On Thursday, 18 law professors at George Mason University released a statement supporting the move to rename their law school after the late Supreme Court Justice Antonin Scalia.
“Individual members of the Law School faculty hold different views about Justice Scalia’s jurisprudence, but all recognize that he was among the most consequential figures in the history of the Supreme Court,” the statement, obtained by The National Law Journal, read.
The professors also criticized a recent resolution by the faculty senate voicing concerns over the name change. They said those other teachers weren’t even involved in the law school, and were just butting in.
The name change is tied to a $30 million donation from The Charles Koch Foundation, and an anonymous conservative donor. Critics say this influence would skew the university by making it dependent on right-leaning contributors. After all, terms of the gifts ask the school to notify grantors about the replacement of the Law School Dean.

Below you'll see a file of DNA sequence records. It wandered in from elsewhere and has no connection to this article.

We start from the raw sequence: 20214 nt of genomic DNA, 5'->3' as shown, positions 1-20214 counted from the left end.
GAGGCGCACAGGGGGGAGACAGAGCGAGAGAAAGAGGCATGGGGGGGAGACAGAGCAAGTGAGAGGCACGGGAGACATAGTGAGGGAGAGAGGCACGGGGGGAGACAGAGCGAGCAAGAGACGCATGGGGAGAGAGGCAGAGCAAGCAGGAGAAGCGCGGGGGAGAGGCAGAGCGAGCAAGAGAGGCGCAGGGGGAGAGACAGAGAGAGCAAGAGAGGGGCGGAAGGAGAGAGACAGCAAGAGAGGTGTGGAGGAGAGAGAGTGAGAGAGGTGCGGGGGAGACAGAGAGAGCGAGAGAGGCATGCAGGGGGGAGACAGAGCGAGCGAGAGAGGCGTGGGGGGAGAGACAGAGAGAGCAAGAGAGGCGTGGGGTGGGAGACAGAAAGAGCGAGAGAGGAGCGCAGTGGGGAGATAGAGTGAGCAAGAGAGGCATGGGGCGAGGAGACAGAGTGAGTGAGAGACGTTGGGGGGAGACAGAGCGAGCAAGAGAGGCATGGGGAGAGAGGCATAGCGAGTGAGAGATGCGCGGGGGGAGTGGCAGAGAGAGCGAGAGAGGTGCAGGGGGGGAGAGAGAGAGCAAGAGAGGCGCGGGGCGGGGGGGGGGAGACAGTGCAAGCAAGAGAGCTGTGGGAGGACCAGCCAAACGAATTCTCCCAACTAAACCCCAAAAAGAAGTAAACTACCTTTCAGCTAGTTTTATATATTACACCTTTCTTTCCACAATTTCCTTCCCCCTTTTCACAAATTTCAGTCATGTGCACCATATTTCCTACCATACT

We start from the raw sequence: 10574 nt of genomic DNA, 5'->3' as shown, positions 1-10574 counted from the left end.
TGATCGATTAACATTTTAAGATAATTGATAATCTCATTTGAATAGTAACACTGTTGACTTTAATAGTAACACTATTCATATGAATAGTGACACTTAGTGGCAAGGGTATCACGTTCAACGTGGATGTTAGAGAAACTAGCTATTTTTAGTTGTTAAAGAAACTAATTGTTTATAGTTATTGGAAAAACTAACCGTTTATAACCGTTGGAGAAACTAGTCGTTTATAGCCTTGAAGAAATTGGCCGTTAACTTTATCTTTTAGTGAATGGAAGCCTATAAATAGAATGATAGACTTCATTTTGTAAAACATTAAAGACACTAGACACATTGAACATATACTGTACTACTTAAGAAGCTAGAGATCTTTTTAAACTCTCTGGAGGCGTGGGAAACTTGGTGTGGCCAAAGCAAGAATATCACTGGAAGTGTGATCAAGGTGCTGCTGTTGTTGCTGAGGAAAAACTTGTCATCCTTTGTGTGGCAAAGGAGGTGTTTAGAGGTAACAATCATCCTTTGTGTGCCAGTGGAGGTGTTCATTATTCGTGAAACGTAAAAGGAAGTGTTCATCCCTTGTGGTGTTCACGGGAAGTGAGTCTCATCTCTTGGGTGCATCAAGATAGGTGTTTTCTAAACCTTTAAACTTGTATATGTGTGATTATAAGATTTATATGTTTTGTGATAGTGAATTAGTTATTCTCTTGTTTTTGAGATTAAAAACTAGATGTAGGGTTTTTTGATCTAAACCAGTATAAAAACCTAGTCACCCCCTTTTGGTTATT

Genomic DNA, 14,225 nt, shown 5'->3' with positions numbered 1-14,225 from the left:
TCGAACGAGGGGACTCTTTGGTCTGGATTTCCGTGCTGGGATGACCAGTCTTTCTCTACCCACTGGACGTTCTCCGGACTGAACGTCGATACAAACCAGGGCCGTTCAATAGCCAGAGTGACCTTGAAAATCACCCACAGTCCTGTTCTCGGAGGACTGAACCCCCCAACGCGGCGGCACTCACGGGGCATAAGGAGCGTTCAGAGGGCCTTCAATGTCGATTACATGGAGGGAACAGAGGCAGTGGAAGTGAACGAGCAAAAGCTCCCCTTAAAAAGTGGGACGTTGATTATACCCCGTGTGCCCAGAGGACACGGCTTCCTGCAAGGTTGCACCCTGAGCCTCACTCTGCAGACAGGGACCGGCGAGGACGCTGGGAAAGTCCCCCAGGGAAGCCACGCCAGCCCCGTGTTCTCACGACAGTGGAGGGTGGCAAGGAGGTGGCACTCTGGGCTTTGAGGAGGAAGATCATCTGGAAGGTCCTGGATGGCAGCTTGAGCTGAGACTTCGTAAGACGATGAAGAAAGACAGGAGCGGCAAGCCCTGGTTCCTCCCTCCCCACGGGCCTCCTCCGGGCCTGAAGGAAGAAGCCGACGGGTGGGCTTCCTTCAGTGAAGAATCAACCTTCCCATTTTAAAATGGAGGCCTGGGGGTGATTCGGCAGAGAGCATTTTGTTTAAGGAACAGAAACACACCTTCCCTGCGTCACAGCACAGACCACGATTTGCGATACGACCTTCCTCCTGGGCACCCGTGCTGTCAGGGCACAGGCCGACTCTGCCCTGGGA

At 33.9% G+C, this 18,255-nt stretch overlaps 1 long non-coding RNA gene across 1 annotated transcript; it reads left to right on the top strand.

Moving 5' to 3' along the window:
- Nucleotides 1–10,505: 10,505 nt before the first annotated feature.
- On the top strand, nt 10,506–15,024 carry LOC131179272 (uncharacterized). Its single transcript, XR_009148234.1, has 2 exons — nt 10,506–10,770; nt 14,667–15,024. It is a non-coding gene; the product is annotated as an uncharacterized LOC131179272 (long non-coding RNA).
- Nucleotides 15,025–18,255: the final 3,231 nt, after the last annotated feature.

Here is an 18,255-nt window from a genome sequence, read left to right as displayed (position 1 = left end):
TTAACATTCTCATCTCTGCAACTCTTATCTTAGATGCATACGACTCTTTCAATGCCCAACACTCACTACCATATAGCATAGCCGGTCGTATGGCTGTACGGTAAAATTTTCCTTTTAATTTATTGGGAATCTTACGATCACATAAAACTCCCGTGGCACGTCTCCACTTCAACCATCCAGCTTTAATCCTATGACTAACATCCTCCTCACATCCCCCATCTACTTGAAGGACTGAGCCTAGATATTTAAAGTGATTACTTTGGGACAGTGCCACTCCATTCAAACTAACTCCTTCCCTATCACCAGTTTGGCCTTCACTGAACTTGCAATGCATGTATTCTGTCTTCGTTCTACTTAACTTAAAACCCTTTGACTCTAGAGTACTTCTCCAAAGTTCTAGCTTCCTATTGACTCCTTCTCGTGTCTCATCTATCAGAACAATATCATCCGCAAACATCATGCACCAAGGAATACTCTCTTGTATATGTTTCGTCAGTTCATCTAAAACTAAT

“Many of us have been watching this happening for a long time,” Bethany Latiecq, professor of human development and family science, told The New York Times. “But this just renews interest in the bigger picture, which is the Kochs’ influence in higher education and the decreasing influence of the faculty over decision making.”
The law professors dismissed such claims.
“The donors have not requested and have not been provided any authority to interfere with faculty governance of the Law School, or the selection or retention of its Dean,” the wrote in the Thursday statement.
University President Angela Cabrera said the name change will proceed. Pending approval from The State Council of Higher Education, George Mason University School of Law will become The Antonin Scalia Law School.
Scalia, a controversial Supreme Court Judge, died in February. His replacement has yet to be confirmed, though President Barack Obama has nominated Merrick Garland.
[screengrab via The National Press Club]
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